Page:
Bomb blasts hit Swiss, Chilean embassies in Rome
Bomb blasts in the Chilean and Swiss embassies in Rome injured two staffers on Thursday, officials said, as Italian prosecutors opened an investigation into a suspected "attack with terrorist aims."
Foreign Minister Franco Frattini said the attacks represented "a serious threat" against foreign embassies in the Italian capital. "We are talking about parcel bombs that in at least two cases exploded," he told reporters.
Frattini also warned Italian embassies around the world to be on alert.
Police said checks were under way at all the embassies in Rome following the blasts and the city's mayor said emergency services were on the ready.
"This is a wave of terrorism against the embassies. It's more worrying than a single attack," the mayor, Gianni Alemanno, told reporters.
"International lines of inquiry are being followed," Alemanno said.
The Rome prosecutor's office was quoted by ANSA news agency as saying it had opened an inquiry for "an attack with terrorist aims."
Italian news reports said investigators were looking into a possible anarchist link to the blasts as well as the "eco-terrorist movement."
An incendiary device was found outside the Swiss embassy in October, calling for the release of three anarchists arrested in April in Switzerland.
The attacks carried echoes of a suspected anarchist far-left plot in Greece last month in which bombs were sent to foreign embassies in Athens and European leaders including the Italian prime minister and the French president.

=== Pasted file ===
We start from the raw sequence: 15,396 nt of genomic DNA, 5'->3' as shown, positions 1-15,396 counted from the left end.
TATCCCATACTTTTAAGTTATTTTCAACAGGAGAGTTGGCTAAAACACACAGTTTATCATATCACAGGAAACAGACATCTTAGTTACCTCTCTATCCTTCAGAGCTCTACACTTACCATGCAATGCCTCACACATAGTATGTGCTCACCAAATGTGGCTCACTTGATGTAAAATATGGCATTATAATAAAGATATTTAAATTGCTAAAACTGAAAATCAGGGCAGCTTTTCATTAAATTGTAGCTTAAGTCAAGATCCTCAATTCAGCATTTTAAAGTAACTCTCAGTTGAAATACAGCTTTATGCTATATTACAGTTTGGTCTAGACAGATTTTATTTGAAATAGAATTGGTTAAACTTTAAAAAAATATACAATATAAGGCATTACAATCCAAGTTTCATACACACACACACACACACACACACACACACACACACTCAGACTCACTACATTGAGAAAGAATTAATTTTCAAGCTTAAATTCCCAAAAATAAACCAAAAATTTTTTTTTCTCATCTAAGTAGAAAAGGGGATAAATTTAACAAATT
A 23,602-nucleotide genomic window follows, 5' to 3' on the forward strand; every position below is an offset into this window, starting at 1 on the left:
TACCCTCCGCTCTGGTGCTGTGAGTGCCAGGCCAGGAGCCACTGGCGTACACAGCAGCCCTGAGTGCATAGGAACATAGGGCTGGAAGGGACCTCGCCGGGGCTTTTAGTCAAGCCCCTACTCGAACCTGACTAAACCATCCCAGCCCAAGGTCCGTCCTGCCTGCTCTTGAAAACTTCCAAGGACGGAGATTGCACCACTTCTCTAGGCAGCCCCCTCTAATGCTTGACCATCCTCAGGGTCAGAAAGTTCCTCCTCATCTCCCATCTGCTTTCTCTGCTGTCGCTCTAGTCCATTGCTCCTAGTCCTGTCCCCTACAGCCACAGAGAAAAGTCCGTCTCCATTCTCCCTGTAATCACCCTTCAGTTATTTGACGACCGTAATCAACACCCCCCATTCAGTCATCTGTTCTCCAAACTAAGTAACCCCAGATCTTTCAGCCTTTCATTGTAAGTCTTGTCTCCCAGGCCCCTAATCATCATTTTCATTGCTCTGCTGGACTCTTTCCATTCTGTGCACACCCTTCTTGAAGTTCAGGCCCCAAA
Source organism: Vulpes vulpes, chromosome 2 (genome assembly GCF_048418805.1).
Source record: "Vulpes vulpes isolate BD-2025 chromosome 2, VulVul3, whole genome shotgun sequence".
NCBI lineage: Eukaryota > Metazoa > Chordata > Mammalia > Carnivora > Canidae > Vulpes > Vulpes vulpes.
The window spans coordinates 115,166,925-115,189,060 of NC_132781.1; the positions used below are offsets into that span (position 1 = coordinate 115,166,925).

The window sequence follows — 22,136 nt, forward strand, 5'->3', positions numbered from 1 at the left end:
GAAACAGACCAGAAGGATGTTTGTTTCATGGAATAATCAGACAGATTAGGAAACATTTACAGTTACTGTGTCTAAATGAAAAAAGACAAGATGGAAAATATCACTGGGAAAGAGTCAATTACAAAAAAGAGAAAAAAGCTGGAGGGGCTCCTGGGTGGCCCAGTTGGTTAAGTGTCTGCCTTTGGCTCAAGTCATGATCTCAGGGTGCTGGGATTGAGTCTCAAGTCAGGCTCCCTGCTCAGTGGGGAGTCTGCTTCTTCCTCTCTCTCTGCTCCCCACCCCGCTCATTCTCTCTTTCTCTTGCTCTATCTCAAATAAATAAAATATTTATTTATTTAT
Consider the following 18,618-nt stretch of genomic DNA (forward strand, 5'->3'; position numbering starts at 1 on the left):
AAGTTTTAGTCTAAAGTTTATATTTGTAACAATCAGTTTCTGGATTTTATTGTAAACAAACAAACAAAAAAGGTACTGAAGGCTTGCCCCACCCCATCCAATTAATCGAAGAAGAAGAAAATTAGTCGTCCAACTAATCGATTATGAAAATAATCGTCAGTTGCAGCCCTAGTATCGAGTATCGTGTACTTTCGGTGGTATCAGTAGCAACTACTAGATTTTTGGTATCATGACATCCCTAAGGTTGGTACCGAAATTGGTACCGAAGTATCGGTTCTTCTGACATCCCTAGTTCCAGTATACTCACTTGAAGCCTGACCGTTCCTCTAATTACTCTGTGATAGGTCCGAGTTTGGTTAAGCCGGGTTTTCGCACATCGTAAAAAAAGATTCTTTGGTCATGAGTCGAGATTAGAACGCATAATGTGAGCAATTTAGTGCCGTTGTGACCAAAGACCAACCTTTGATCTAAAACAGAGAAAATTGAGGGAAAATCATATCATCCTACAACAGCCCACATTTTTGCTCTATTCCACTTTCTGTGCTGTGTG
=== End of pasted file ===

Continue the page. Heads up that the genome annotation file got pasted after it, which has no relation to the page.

Over a dozen packages containing explosives were sent in that plot, prompting Greece to suspend international mail for two days. At least four of the packages ignited or exploded, slightly injuring a Mexican embassy employee.
Thursday's attack left the Swiss mail worker who opened the package in the embassy building seriously injured. The 53-year-old man is reportedly in hospital and risks losing one or both his hands but his life is not in danger.
A Chilean embassy staffer wounded in a second bomb blast shortly after the Swiss embassy explosion is also in hospital but is reported to have suffered lighter injuries. The phone line to the Chilean embassy was not working.
Police, firemen and bomb disposal experts could be seen outside the Swiss and Chilean embassies, both located north of the city centre.
There was also a false alarm at the Ukrainian embassy shortly after the blasts over a suspect package that turned out to be a greeting card.
A spokesman for the US embassy declined to comment on any extra precautions and said: "The us embassy always maintains an appropriate level of security.
Following the Swiss embassy blast, Frattini said: "We express full solidarity with the Swiss ambassador and all diplomatic staff, targetted by a deplorable act of violence that merits the firmest condemnation.
"We hope the injured embassy employee can make a full recovery," he said.
Earlier on Thursday there were two false bomb alerts at local government offices in Rome including one in the heart of the Italian capital.
Mayor Alemanno said there was no link between the alerts and the blasts.
A fake bomb -- with wires, an antenna and metal pipes stuffed with powder -- was also found on an empty train carriage in Rome's metro system on Tuesday in what police said may have been a threat ahead of protests in the city.
© 2010 AFP